The African kora is a musical instrument in all respects. It is played with four fingers (thumbs and index fingers of both hands) and can produce a melody, a bass loop and free improvisation at the same time.

Improvisation is a fundamental element in African music: given a particular song and melody or a specific rhythmic cycle (“kumbengo”), the rest of the musical performance is an improvisation left to the artist’s inspiration.

With kora it’s possible to perform complex musical virtuosities or simple accompanying music. The kora can play with any other classical instrument, western or belonging to other musical traditions of the world.

In this free video course to learn how to play the kora, we will see every aspect of the instrument, from songs for beginners to techniques for the more experienced.

Everyone can learn how to play the kora with this easy kora lessons course, step by step more complex in this professional kora course of training.

Traditional method of teaching and learning african music joined with the european approach to notation e musical thought.

All you ever wanted to know about the African harp in these free kora lessons by Andrea Candeloro (AndC).

Thank you and subscribe to my channel “Earth Musical Heart” if you like and want to support my world musical project!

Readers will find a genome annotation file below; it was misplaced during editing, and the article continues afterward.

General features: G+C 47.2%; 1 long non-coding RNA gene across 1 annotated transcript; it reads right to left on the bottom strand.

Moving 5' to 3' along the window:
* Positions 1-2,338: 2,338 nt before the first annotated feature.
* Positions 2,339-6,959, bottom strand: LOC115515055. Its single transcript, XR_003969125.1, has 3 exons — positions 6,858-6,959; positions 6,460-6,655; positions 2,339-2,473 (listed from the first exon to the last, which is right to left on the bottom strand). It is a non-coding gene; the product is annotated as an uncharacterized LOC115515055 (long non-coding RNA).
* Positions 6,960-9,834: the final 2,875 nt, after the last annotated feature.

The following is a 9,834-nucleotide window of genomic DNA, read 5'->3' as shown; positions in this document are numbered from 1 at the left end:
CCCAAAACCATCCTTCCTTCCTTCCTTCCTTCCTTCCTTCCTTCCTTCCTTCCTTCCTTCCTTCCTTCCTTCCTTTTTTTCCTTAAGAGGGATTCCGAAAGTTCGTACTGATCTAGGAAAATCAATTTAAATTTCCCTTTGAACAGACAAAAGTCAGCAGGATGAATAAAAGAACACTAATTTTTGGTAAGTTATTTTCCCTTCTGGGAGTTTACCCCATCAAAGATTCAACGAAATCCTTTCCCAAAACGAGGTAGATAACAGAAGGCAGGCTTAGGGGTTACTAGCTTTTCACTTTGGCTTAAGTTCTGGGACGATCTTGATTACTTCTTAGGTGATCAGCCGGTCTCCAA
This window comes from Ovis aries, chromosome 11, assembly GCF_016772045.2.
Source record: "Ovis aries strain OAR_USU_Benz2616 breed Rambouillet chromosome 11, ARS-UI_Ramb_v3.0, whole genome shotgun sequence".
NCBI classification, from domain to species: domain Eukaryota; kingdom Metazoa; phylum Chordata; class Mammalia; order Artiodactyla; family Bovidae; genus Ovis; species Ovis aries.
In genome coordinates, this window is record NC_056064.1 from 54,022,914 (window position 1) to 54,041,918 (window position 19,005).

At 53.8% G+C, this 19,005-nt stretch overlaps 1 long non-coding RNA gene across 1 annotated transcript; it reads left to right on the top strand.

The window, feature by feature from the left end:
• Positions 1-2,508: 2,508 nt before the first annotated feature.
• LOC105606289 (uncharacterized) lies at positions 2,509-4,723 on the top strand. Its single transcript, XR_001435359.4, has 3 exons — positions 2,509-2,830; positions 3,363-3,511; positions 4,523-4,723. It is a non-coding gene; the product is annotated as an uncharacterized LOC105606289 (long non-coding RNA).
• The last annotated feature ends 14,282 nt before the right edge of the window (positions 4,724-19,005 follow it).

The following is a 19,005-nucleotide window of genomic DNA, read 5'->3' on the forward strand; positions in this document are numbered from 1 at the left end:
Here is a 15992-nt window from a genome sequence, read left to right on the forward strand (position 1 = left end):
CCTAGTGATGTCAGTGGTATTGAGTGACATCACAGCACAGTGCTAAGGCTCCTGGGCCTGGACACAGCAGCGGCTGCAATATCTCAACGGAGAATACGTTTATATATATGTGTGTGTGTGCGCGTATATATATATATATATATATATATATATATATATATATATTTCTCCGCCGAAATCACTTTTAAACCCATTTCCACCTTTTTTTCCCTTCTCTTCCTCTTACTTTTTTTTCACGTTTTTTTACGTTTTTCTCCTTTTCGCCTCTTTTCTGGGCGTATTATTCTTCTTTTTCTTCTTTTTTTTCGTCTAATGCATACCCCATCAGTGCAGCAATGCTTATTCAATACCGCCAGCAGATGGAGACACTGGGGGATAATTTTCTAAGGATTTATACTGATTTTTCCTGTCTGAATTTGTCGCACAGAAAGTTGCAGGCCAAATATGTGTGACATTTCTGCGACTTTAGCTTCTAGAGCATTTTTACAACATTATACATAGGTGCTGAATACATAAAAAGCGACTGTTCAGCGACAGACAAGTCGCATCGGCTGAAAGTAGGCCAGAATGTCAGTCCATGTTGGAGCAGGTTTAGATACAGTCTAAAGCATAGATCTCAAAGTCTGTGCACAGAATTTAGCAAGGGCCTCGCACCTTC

AndC – Thinking off the kora

My little interpretation of a piece of my kora master Madya Diebate, to show you some potential and sounds of this fantastic 21-string West African harp…

The KORA is the harp lute of West Africa, belonging to the Mandinka ethnic group and widespread in Mali, Senegal, Gambia, New Guinea, Guinea Bissau…

Built on the base of a pumpkin sound box (“calebasse”) and with an harmonic soundboard in cow skin, three sticks cross it vertically and one horizontally. It also has one hole for sound output and a wooden bridge that divides the strings to the right and left.

The kora has 9 holes a all “like the human being”.

Traditionally the kora has 21 strings and a tuning system with skin’s rings (“konso”).

Modern kora today have a tuning mechanism in metal keys (like those of a guitar) even with chromatic changes or can be amplified.

Traditionally the kora is a modal instrument: it is played and tuned on one scale or tonal mode at time.

For at least 700 years the African kora has been the traditional instrument of the Jali (“blood”), or Djeli or Griot: the African singers who hand down the songs and techniques to play the kora from generation to generation, from father to son, from kora masters to disciples. Until recently, kora was taught only within the family circle.